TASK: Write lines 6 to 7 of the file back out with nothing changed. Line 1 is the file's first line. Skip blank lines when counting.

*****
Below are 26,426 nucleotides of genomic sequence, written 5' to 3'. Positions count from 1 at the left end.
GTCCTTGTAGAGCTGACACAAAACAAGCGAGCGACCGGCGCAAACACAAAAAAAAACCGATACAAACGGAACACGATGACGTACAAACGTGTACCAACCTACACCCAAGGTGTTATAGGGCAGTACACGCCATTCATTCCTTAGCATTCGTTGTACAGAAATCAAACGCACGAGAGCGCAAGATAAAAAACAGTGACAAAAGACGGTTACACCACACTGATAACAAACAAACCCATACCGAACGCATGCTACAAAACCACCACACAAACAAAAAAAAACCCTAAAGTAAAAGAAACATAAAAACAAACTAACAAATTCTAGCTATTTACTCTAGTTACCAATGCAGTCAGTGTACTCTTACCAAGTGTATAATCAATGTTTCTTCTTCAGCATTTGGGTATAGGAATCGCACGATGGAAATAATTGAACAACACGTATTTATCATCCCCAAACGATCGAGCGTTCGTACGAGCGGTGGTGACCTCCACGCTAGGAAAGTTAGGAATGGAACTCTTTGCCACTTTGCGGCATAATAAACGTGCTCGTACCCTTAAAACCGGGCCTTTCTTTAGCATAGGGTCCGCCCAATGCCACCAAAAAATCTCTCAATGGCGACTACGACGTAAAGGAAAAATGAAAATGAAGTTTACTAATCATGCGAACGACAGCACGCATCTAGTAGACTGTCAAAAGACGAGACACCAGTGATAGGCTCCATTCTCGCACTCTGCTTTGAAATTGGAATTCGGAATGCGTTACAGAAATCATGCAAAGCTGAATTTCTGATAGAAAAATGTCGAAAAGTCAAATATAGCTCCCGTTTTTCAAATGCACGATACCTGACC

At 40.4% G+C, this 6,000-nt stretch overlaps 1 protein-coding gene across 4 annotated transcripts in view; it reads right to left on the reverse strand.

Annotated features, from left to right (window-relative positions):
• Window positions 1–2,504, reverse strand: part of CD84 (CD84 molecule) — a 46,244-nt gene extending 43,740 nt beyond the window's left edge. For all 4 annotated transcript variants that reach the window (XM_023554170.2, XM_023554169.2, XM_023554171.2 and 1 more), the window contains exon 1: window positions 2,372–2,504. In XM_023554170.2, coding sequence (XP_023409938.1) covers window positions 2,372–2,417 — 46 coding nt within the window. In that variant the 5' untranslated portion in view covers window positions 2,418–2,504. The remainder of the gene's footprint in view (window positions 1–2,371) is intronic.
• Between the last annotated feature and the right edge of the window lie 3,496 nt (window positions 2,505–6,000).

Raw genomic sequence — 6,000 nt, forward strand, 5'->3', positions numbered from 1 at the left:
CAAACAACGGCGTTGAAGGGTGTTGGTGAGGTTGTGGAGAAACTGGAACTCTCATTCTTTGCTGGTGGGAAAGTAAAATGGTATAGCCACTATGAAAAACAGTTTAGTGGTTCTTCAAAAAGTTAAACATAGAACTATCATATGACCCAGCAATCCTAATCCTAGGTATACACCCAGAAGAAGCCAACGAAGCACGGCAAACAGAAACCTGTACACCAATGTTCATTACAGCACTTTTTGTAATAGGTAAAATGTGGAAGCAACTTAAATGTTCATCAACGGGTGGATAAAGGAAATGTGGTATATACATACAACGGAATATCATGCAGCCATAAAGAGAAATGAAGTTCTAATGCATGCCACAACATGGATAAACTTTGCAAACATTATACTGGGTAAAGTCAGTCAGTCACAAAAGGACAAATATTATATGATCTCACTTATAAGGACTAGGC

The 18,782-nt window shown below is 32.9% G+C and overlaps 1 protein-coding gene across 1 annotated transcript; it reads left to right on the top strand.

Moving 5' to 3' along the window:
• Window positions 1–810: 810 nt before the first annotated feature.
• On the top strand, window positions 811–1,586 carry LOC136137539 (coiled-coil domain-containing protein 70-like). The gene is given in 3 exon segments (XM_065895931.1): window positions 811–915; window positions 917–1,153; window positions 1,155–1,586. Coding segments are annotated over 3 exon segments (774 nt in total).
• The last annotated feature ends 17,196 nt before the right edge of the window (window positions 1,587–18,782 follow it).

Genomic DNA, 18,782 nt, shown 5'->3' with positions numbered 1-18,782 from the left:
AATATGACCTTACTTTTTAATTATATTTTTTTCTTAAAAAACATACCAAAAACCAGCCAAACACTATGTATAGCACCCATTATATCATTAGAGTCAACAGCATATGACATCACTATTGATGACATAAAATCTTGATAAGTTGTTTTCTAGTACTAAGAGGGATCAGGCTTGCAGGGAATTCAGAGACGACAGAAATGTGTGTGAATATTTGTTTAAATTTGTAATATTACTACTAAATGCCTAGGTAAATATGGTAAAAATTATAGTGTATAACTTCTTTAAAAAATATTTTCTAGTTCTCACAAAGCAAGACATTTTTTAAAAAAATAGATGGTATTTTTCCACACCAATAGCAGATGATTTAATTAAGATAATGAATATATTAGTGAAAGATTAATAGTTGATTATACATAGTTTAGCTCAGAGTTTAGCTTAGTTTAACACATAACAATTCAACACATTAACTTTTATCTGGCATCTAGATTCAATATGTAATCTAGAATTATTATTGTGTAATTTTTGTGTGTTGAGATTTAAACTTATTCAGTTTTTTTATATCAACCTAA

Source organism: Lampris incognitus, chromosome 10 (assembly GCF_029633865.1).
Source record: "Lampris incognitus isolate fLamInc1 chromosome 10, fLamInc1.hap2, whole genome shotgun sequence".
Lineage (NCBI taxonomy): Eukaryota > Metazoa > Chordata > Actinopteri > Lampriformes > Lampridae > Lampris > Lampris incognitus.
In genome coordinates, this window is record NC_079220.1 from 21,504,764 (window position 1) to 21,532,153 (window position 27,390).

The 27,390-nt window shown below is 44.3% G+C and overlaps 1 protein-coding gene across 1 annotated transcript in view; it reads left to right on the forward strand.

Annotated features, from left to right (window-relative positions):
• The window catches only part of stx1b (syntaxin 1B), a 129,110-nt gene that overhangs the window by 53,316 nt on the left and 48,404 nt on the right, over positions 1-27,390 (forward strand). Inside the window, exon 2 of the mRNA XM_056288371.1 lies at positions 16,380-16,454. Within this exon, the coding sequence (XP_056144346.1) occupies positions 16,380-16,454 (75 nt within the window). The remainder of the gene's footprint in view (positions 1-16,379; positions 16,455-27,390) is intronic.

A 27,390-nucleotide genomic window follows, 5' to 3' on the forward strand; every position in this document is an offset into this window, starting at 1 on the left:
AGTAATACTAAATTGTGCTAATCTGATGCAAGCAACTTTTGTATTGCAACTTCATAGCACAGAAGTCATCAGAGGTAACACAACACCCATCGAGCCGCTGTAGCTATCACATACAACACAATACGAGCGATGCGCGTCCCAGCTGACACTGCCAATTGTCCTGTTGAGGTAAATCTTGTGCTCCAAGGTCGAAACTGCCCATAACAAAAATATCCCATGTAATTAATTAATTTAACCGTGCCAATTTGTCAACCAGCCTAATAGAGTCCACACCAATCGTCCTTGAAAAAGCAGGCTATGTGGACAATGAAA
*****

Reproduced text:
• Between the last annotated feature and the right edge of the window lie 3,496 nt (window positions 2,505–6,000).

Raw genomic sequence — 6,000 nt, forward strand, 5'->3', positions numbered from 1 at the left: